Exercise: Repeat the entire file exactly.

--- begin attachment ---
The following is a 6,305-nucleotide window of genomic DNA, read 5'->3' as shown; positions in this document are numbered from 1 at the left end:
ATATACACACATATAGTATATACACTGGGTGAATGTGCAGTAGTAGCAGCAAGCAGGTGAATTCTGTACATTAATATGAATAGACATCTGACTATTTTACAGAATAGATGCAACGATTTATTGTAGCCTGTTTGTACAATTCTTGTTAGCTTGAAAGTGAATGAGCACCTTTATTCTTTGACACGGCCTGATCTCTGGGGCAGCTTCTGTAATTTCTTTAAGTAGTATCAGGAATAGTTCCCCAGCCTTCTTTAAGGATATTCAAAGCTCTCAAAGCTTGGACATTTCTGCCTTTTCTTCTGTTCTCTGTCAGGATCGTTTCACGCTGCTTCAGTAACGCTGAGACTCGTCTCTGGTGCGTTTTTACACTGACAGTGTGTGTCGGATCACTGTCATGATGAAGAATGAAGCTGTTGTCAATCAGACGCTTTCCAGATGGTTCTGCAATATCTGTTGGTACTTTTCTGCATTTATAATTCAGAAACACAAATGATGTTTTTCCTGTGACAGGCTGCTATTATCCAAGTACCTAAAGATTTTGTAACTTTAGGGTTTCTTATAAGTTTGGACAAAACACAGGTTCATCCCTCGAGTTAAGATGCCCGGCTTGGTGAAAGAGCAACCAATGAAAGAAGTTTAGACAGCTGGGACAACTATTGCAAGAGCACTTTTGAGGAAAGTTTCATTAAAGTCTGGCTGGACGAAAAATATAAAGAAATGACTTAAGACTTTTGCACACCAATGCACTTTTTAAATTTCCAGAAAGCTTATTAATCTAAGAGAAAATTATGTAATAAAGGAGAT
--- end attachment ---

The following is a 6,305-nucleotide window of genomic DNA, read 5'->3' as shown; positions in this document are numbered from 1 at the left end:
ATATACACACATATAGTATATACACTGGGTGAATGTGCAGTAGTAGCAGCAAGCAGGTGAATTCTGTACATTAATATGAATAGACATCTGACTATTTTACAGAATAGATGCAACGATTTATTGTAGCCTGTTTGTACAATTCTTGTTAGCTTGAAAGTGAATGAGCACCTTTATTCTTTGACACGGCCTGATCTCTGGGGCAGCTTCTGTAATTTCTTTAAGTAGTATCAGGAATAGTTCCCCAGCCTTCTTTAAGGATATTCAAAGCTCTCAAAGCTTGGACATTTCTGCCTTTTCTTCTGTTCTCTGTCAGGATCGTTTCACGCTGCTTCAGTAACGCTGAGACTCGTCTCTGGTGCGTTTTTACACTGACAGTGTGTGTCGGATCACTGTCATGATGAAGAATGAAGCTGTTGTCAATCAGACGCTTTCCAGATGGTTCTGCAATATCTGTTGGTACTTTTCTGCATTTATAATTCAGAAACACAAATGATGTTTTTCCTGTGACAGGCTGCTATTATCCAAGTACCTAAAGATTTTGTAACTTTAGGGTTTCTTATAAGTTTGGACAAAACACAGGTTCATCCCTCGAGTTAAGATGCCCGGCTTGGTGAAAGAGCAACCAATGAAAGAAGTTTAGACAGCTGGGACAACTATTGCAAGAGCACTTTTGAGGAAAGTTTCATTAAAGTCTGGCTGGACGAAAAATATAAAGAAATGACTTAAGACTTTTGCACACCAATGCACTTTTTAAATTTCCAGAAAGCTTATTAATCTAAGAGAAAATTATGTAATAAAGGAGAT